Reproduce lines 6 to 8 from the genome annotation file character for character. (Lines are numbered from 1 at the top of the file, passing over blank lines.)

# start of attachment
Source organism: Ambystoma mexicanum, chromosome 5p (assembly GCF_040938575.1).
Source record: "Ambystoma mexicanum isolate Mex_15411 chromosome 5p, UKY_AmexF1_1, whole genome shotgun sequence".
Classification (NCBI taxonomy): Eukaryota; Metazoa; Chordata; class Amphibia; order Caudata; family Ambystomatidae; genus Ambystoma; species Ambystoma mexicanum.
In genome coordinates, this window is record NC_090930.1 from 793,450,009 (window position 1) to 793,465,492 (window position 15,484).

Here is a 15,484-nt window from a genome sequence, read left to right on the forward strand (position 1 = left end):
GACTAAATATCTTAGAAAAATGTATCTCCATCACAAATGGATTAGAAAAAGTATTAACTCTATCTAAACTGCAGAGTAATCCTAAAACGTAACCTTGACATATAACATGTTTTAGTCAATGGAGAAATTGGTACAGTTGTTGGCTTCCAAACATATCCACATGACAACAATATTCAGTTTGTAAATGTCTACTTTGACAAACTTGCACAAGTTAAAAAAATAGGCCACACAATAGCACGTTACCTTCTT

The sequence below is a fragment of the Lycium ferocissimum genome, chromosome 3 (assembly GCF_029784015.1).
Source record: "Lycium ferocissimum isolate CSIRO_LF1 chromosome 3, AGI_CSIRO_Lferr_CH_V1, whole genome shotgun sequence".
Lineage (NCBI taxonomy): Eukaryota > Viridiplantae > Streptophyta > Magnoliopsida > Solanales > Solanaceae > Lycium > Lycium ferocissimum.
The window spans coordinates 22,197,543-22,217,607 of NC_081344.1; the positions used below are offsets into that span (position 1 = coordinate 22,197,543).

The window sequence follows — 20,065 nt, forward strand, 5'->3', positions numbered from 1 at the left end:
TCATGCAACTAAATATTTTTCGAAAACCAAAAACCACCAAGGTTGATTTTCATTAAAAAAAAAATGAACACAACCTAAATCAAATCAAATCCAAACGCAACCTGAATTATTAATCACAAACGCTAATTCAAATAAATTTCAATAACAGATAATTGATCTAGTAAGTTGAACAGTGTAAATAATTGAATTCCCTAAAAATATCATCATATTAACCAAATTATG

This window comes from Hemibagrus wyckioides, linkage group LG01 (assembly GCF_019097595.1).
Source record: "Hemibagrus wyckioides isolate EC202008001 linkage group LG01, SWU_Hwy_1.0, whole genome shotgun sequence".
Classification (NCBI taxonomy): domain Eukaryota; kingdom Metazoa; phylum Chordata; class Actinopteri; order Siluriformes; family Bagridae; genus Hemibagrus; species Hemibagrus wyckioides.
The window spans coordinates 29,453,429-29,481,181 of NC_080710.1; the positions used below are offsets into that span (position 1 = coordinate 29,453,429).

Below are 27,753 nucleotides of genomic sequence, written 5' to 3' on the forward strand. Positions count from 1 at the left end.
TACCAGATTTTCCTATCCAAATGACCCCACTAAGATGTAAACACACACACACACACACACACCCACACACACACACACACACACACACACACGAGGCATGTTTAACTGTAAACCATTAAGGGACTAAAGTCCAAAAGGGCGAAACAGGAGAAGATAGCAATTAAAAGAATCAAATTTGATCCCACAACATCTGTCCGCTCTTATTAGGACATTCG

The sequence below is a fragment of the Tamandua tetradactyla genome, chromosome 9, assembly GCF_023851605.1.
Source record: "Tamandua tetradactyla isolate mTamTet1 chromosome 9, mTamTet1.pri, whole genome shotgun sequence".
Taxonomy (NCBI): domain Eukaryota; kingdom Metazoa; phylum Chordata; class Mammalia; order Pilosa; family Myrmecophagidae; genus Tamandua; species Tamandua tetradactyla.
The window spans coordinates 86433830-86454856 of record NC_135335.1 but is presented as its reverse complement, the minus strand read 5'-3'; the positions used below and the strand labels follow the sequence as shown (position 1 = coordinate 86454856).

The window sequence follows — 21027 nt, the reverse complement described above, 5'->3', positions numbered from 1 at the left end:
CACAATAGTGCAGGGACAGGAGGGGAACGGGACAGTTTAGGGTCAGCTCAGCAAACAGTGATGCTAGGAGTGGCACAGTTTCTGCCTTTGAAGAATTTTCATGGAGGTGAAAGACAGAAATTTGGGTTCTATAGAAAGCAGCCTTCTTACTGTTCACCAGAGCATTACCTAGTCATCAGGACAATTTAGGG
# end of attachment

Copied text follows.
GACTAAATATCTTAGAAAAATGTATCTCCATCACAAATGGATTAGAAAAAGTATTAACTCTATCTAAACTGCAGAGTAATCCTAAAACGTAACCTTGACATATAACATGTTTTAGTCAATGGAGAAATTGGTACAGTTGTTGGCTTCCAAACATATCCACATGACAACAATATTCAGTTTGTAAATGTCTACTTTGACAAACTTGCACAAGTTAAAAAAATAGGCCACACAATAGCACGTTACCTTCTT

The sequence below is a fragment of the Lycium ferocissimum genome, chromosome 3 (assembly GCF_029784015.1).
Source record: "Lycium ferocissimum isolate CSIRO_LF1 chromosome 3, AGI_CSIRO_Lferr_CH_V1, whole genome shotgun sequence".